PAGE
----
Guest post by Timothy E.G. Bartel

In the last post, we saw that Aristotle, with his focus on plot essentials and picking the best meter for each type of story, had hit upon surprisingly popular and long-lasting set of rules for poetic storytelling. It would take a clever English courtier named Chaucer to change this. In 1400 Chaucer published The Canterbury Tales, in which he traded Tragedy and Epic for the shorter, more comic poems called tales. He wrote these tales in iambic meter, but didn’t focus on gods or heroes. It was common people—their flaws, mishaps, and lessons learned—that Chaucer wrote about.

The Ballad in Action

These tales caught on. Renaissance Europe loved them. The ballad, with its short lines and stanzas that were easy to set to music, was the most popular form in which to tell tales. Among other subjects, we owe to these ballads the earliest tales of Robin Hood.

Why were ballads so good at telling tales? Let’s look at a stanza of a ballad by the early 19th-century poet Samuel Taylor Coleridge:

And now the Storm-Blast came, and he

Was tyrannous and strong:

He struck with his o’ertaking wings,

And chaséd south along. (“The Rhyme of the Ancient Mariner”, lines 41–44)

Coleridge’s short lines avoid lengthy descriptions. Instead, they highlight the key qualities of the events they describe. Coleridge arranges his iambic meter so that the words “storm,” “strong,” and “struck” are stressed within their respective lines. This is a simple, masterful way that poetic meter can aid storytelling.

The Rise of the Lyric and the Novel

But time was running out for poetic storytelling. A new form, which had been brewing in Europe since the Renaissance, would dethrone the poem in Coleridge’s lifetime: the Novel. Why did this happen?

First, poets were losing faith in Aristotle’s genres of Tragedy and Epic. Instead, the Romantic poets of the early 1800s poured their energy into writing in Aristotle’s fourth genre: the Lyric. Why lyric? Lyric poetry describes the feelings and thoughts of the poet in reaction to daily life. Lyric fit in very nicely with the Romantic poets’ mission to bring emotion and mystery back into vogue in a world that was too obsessed, they thought, with science, numbers, and cold, hard facts. The lyric poem could remind the reader that they had a soul that was made to feel, to worship, to romp in the woods, to fall in love.

Second, there was sheer power and delight of the novel. Even as the Romantic poets were writing popular lyric poems, the novels of Daniel Defoe, Jane Austen, and Sir Walter Scott were hitting the shelves of Britain and America. Not only were the new novelists writing complex and engaging stories in prose form, but the Romantic poets seemed uninterested in rivaling these stories with tragedies or epics of their own. The Victorian poets in the mid to late 1800s did try to return to more serious narrative poems, but they were often matched and outsold by the novels of Charles Dickens, George Eliot, and Mark Twain. Finally, the Modernist poets of the early twentieth century rejected the poetic stories of the Victorians, and wrote free verse lyric instead. Thus the final nail in the coffin had been struck. English language poetry, it seemed, would no longer be interested in telling stories.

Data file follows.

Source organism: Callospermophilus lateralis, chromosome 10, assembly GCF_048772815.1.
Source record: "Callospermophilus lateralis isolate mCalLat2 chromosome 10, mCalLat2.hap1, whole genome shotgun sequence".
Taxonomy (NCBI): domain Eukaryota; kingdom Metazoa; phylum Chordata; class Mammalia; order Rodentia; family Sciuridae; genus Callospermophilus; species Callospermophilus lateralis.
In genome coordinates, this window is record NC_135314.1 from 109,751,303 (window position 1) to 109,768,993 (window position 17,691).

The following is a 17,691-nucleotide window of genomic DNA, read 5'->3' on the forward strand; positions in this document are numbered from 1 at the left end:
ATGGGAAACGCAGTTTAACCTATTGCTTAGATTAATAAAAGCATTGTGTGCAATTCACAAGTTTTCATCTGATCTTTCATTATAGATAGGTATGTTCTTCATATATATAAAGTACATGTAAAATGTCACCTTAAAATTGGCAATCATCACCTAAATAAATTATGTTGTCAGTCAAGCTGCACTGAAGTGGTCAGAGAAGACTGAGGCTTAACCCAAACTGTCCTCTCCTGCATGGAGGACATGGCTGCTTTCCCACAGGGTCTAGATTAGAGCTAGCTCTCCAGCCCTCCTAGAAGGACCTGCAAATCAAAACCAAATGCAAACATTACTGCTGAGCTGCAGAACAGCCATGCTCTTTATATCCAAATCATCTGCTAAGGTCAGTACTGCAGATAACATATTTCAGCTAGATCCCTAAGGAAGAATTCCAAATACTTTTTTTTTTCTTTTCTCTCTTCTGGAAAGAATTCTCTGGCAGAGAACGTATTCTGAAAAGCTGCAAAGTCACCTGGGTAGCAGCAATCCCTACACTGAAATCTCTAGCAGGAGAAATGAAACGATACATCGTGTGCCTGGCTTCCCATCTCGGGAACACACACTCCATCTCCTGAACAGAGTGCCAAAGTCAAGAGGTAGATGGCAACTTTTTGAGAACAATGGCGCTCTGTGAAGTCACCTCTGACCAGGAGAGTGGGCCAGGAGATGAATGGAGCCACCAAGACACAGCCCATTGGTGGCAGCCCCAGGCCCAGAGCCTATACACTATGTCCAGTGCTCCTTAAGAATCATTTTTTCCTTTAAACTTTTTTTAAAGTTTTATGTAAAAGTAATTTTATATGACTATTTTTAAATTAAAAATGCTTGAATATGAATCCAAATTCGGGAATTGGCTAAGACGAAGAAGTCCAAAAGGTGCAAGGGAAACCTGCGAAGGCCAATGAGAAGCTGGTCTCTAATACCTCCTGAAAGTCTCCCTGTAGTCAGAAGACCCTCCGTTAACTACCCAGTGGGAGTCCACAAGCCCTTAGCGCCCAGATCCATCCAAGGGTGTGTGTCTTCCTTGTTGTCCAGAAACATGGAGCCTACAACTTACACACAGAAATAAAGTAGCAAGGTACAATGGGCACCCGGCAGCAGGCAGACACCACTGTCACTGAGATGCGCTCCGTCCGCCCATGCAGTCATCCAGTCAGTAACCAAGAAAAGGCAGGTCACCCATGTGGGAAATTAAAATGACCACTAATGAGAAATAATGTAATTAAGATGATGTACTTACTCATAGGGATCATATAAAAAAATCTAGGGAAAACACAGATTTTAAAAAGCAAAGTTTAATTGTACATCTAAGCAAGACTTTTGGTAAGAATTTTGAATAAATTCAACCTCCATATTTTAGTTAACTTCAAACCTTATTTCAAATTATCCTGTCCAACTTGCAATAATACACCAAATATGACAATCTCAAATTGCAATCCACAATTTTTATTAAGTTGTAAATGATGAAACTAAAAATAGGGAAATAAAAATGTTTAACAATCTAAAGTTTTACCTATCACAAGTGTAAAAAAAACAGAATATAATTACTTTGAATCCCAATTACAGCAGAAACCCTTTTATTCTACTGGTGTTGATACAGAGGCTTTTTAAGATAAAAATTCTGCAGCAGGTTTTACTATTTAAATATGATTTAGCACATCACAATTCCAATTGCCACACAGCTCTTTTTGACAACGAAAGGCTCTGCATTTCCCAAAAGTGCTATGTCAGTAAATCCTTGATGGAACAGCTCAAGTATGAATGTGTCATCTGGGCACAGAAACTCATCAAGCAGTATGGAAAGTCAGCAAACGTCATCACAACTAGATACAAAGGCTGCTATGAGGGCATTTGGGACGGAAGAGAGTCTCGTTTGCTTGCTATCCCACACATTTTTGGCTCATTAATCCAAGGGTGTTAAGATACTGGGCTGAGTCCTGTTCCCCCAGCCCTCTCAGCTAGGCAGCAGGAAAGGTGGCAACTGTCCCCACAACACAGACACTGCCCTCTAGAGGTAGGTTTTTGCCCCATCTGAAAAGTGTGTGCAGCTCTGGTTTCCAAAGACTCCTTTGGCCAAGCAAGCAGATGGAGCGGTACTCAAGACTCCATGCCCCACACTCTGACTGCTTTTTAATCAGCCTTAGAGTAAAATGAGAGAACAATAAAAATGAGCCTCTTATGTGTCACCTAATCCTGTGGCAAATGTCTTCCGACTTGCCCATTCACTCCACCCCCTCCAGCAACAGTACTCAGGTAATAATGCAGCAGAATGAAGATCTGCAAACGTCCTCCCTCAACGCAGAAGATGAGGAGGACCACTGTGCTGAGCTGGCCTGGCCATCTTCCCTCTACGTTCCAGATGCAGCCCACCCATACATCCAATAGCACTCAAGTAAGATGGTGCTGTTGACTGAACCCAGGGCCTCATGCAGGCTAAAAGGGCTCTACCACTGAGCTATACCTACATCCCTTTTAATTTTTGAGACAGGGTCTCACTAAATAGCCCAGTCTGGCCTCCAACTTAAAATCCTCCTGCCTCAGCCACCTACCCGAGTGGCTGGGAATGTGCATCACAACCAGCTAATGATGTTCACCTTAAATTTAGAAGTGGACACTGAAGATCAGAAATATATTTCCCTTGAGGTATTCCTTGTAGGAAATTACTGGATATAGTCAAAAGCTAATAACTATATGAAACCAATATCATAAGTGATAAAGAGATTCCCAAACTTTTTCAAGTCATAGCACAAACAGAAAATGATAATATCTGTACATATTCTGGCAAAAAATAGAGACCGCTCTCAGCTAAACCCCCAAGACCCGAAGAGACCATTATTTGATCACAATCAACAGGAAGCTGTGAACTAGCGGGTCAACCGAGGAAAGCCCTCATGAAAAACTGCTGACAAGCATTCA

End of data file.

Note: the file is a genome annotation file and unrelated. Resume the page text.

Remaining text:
How can we rediscover the narrative poem? Stay tuned!

 Want to read more? Check out “Strategic Breakdown: The Developmental Edit” and “Lessons in Perseverance from a Dissertation Drained Writer.”


39903_573520249347_1279565_nTimothy E. G. Bartel is a poet and educator who currently serves as Assistant Professor of Literature at Houston Baptist University. His poems and translations have appeared in such publications as Christianity and Literature, Dreams and Nightmares, Pilgrimage, Relief, and Saint Katherine Review. His first book of poems is The Martyr, The Grizzly, The Gold (Damascene Press, 2012), and his second, Arroyos, is forthcoming this spring (Mariscat Press, 2015). Timothy is the founding editor of Californios Review, which features new writing from West Coast writers.